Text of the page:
As the tagline appearing onscreen early in Spike Lee’s latest film exclaims (in capital letters, punctuated with an expletive), “BlacKkKlansman” is “Based on Some Fo’ Real, Fo’ Real” material. But instead of opening with his truth-is-crazier-than-fiction story of a black police officer named Ron Stallworth (John David Washington) infiltrating the Ku Klux Klan in Colorado in the 1970s, Lee features scenes from films that he has revisited before: D.W. Griffith’s “The Birth of a Nation” and the Oscar-winning “Gone With the Wind.”

Lee’s return to these two cinematic classics is neither happenstance nor hagiographic; he uses them to once again pursue a theme threaded throughout his work, to tell the story of American racial terrorism.

The juxtaposition is vintage Lee: a blend of satire, realism and in-your-face political commentary. First, a disconsolate Scarlett O’Hara weaves her way through hundreds of injured Confederate soldiers lying prostrate on the streets of downtown Atlanta. Then, a fictional black-and-white film begins unspooling, with Alec Baldwin playing a pro-segregation narrator named Dr. Kennebrew Beauregard who espouses racist vitriol. As Beauregard fumbles and forget his lines, Lee projects actual footage from “The Birth of a Nation” onto Baldwin’s face, partially obscuring it into blackness.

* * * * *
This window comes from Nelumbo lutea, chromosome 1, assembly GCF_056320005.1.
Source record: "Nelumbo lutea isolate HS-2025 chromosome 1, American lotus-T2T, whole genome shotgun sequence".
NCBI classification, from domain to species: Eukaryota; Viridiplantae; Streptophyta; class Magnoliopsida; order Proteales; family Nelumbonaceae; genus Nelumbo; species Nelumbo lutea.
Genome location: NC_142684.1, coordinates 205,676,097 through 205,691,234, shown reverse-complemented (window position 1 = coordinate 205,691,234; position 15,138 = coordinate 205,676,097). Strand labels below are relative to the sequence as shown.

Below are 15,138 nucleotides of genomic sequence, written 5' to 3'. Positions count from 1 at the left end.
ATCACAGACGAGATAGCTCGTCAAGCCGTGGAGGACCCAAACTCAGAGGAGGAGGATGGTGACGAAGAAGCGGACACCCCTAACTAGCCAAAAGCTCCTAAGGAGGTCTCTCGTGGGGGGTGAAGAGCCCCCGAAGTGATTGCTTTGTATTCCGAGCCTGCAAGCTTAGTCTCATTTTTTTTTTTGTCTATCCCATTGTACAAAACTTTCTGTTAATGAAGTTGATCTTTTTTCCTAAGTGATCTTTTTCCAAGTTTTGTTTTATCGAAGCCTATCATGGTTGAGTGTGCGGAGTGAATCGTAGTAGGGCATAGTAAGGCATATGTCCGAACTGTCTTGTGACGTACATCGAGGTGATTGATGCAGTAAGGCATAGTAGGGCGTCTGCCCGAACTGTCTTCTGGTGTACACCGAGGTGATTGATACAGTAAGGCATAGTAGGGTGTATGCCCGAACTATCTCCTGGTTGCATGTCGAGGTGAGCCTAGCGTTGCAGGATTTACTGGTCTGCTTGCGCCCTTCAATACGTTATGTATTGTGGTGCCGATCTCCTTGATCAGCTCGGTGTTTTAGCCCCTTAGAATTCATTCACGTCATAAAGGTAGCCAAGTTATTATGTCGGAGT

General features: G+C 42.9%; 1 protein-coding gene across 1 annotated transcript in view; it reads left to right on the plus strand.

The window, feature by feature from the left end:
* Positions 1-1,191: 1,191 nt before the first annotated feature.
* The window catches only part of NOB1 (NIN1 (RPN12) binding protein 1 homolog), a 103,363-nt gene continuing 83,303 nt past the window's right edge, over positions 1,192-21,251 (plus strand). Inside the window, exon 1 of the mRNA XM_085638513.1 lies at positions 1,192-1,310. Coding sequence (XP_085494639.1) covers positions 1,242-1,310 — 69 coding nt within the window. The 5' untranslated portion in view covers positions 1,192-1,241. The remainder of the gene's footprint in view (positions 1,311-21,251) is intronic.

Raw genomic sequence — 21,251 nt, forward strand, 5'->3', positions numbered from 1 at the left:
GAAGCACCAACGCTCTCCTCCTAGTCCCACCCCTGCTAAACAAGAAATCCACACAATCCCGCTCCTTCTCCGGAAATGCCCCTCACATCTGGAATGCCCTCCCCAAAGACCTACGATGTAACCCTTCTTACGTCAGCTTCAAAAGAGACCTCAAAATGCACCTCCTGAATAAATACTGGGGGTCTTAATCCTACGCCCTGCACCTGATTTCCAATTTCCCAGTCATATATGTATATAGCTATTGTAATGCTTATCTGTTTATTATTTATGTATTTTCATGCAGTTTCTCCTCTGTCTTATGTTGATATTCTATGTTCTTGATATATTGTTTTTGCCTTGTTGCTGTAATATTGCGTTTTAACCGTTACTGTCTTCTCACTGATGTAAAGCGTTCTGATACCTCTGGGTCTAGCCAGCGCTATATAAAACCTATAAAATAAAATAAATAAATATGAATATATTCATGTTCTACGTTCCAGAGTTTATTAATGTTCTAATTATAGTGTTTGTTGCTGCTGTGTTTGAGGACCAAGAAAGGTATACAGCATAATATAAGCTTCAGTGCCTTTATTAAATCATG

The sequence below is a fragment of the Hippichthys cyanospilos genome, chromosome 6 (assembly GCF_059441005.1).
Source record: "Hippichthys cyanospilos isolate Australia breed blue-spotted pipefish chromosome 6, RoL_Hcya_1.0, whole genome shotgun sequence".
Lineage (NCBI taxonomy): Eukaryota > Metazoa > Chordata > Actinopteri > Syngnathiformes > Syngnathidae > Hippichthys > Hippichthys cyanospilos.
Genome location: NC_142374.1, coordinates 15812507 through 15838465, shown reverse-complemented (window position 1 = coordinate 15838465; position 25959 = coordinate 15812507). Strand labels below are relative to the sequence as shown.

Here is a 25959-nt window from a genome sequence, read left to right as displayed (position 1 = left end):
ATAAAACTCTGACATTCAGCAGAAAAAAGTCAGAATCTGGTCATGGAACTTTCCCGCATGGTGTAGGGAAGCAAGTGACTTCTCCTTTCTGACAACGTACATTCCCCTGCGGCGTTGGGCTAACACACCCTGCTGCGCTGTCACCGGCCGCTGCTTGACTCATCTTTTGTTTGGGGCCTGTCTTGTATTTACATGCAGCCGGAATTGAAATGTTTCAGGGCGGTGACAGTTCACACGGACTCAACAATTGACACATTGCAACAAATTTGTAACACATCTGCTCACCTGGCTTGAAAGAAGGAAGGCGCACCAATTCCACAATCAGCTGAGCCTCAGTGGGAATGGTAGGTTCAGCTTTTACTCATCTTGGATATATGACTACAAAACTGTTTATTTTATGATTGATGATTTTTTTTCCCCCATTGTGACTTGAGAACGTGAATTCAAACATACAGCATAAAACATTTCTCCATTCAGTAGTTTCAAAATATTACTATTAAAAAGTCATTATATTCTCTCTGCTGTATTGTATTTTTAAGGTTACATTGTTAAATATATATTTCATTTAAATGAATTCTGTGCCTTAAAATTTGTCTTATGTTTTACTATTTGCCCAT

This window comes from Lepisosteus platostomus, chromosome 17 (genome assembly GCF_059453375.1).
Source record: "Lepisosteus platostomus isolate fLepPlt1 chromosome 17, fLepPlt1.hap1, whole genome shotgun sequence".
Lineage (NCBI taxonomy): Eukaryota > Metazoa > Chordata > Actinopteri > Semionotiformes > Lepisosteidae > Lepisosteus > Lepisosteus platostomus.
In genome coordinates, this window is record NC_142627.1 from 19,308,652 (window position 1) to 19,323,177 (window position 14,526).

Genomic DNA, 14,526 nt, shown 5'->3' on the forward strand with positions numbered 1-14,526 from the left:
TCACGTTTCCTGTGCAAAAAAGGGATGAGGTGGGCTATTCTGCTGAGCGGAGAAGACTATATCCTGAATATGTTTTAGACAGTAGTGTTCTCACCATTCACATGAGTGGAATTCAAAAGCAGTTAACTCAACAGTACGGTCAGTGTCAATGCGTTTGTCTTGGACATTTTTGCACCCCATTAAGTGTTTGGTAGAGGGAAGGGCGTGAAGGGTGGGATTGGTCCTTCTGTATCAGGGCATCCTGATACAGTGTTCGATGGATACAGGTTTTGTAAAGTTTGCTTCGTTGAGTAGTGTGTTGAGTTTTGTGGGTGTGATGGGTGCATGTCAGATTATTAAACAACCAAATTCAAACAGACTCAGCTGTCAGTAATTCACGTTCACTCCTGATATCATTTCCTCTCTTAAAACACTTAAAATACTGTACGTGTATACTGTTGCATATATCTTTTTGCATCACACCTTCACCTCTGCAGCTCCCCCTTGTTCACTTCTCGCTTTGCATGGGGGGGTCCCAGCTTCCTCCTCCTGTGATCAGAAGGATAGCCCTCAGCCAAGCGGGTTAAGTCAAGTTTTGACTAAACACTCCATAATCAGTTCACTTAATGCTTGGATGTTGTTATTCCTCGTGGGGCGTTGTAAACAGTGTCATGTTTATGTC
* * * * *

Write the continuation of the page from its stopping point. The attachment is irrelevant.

Lee is not concerned that audiences may find the conceit too over the top. It’s perfectly in keeping with the times we live in, he emphatically said by phone recently from his 40 Acres and a Mule headquarters in Brooklyn. “We’re living in pure, undiluted insanity,” he said. “Families are being stripped apart, kids put in cages, that’s going back to our ancestors being broken up and sold. That’s the world we live in.”

Over a three-decade career of impressive range, matters of race are never from the surface of Lee’s work, whether the movie is the dazzling and incendiary “Do the Right Thing,” his box-office high “Inside Man,” or the documentaries “The Original Kings of Comedy” and “When The Levees Broke: A Requiem in Four Acts.” And he has regularly grappled with domestic terrorism spawned by racism, an abiding interest that dates to film school.

In his first year as an MFA student at New York University in 1982, Lee directed a short film about an African-American filmmaker who naïvely believes that he will be able to shoot a $50 million remake of “The Birth of a Nation.” The 10-minute film was called “The Answer.” It almost got him kicked out of school.

“My problem is that as far as ‘Birth of a Nation’ goes, we were told D.W. Griffith is the father of cinema, but other stuff got left out,” he said. “We were never told as students that this film gave a rebirth to the Klan; the KKK had been dormant.”